Several months ago Rosemary and I were asked by the Louisville Convention and Visitor’s Bureau to join them for dinner and drinks with a well-known whiskey writer. I won’t mention his name since I have not asked his permission to do so but I have met him before and highly respect his opinions. During the dinner he stated that Louisville is the world’s greatest whiskey town. He believed Dublin was a close second but Louisville, in his opinion, was the best. I have been thinking about this conversation for some time since and thought it would be interesting to put his thoughts into writing and to see if I agreed with him. Now as a native Louisvillian I have always thought so, but I am a bit prejudiced in my opinion. Louisville really is a great whiskey town. Here are the arguments he presented for Louisville with a few of my own additions.

First of all there are many distilleries found in the city. Peerless, Evan Williams, Angel’s Envy, Michter’s and Brown-Forman are already open and many more are very soon on the horizon. Recently  the city has added Old Forester and Rabbit Hole, while Michter’s downtown with the original stills is slated for Fall and there are rumors of others in the planning stage. Add to this Copper & Kings brandy distillery, the Jim Beam Urban Still House and the visitor’s experience at Stitzel-Weller then there is ample opportunity to learn about the production of whiskey in Louisville. The city is also within easy driving distance of all of the major distilleries and about a dozen artisan distilleries in the state.

Louisville has many other great whiskey-related businesses in the border of the city. Vendome Copper and Brass is one of the world’s best manufacturers of copper stills. Brown-Forman and Kelvin Cooperage are located in the city. Bourbon Barrel Foods, Shuckman’s Fish Company and Art Eatables Chocolates use Bourbon is their products. There are several artists using barrel staves to make furniture and other decorative items located in the city. Moonshine University has become a center for the training of new distillers and those in the service industry that want to learn more about making spirits and what they might be serving.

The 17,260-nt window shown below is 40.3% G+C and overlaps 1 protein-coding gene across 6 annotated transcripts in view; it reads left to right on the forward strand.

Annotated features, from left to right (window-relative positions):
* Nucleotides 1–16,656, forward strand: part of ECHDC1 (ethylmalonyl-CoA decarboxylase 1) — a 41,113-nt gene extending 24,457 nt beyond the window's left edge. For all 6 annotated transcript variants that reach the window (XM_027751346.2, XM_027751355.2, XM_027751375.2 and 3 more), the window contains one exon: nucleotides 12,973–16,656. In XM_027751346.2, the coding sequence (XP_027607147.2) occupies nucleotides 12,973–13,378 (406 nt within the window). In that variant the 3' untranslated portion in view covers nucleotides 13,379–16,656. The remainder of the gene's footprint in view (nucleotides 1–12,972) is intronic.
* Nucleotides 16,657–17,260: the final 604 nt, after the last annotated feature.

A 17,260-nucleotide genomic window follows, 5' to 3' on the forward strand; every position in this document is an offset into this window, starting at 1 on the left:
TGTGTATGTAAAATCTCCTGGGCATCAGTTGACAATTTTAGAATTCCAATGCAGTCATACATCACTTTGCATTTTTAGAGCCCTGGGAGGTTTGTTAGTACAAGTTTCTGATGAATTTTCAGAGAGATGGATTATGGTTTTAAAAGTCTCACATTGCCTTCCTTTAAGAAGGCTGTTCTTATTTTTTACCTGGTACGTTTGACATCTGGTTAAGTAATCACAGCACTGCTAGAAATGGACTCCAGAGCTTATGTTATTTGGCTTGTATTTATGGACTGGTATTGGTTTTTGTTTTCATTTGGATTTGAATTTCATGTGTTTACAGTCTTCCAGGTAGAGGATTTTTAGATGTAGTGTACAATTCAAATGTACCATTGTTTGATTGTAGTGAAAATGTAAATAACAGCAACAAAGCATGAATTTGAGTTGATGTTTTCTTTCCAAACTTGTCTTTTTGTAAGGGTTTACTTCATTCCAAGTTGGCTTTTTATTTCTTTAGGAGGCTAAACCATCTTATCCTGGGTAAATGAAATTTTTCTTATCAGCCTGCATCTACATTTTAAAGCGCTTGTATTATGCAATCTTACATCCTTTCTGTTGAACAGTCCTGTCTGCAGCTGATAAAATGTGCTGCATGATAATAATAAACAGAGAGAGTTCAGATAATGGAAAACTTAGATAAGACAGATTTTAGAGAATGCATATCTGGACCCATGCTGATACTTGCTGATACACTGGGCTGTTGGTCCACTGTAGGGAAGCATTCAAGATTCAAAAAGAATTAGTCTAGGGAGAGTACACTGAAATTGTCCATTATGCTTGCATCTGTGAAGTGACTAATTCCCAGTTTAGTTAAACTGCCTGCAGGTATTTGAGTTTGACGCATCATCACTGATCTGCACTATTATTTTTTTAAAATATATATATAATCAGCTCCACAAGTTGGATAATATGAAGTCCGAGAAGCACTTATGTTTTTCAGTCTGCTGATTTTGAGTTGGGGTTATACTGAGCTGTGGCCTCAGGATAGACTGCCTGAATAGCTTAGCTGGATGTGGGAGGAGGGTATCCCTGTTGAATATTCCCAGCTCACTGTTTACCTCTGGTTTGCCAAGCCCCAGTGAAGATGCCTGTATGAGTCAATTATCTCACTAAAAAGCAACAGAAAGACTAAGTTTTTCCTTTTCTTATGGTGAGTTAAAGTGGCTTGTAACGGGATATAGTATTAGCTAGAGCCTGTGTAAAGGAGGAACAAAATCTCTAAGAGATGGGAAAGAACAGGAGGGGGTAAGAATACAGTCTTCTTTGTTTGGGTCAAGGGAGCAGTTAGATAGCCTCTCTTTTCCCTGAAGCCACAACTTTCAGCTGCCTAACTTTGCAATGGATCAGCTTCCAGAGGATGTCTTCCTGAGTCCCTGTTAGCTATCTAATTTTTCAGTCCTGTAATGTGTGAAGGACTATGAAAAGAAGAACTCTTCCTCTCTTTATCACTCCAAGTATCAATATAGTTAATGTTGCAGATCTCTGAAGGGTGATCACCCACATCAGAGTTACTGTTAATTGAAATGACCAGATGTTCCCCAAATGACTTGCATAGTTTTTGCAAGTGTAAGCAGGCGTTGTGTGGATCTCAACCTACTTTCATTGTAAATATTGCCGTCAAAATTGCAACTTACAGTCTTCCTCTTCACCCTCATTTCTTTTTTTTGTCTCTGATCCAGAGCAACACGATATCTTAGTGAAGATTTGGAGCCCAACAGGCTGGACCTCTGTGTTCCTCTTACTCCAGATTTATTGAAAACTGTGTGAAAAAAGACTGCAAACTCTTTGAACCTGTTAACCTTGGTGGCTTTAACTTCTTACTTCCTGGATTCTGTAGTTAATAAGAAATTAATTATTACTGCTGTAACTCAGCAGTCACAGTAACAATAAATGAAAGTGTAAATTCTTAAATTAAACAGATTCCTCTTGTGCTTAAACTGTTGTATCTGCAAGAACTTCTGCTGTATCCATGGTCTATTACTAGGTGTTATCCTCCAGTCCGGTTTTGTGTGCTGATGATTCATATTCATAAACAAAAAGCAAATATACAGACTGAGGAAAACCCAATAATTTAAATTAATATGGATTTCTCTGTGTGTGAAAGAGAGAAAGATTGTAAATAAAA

Louisville has more than its fair share of great restaurants and more and more of them have great bars with a huge selection of Bourbon and other whiskeys. The Urban Bourbon Trail helps to promote the places with 50 or more Bourbons and use Bourbon in their cooking. Hotels and bed and breakfast establishments are adopting Bourbon as a theme, decorating their rooms and public spaces with Bourbon artifacts and photographs. To support this tourism experience Louisville has companies such as Mint Julep Tours that will help arrange transportation to all of these attractions both inside the city and throughout the State. Louisville is also the home to The Bourbon Society with hundreds of members who meet once a month to discuss Bourbon and to sample many different products.

Last, but not least, is the heritage found in the city. Louisville has been the center of transportation and commerce for the State of Kentucky for over 200 years. Distilleries had offices along the waterfront on Main and Market Streets as well as the connecting streets in order to take advantage of these geographic and economic factors. In fact many pre-Prohibition journalists wrote that Louisville was the “Bourbon Capital of the World”. Many of their office buildings have survived the test of time and are there to be seen even if they now house some other business. Many distillers had homes in the Old Louisville neighborhood and many of those houses are still standing. Many of the distillers themselves are buried at Cave Hill Cemetery and Cave Hill has an app to help people find the grave sites.

I find these arguments pretty persuasive. There are other towns and cities that have some of these same things but not all of them. I have not visited all of the other cities and towns that could make this claim and I would be interested to hear from people who live in other places and hear what they have to say. In the meantime, I will say that for me, Louisville is the world’s greatest whiskey city.

Photos Courtesy of Maggie Kimberl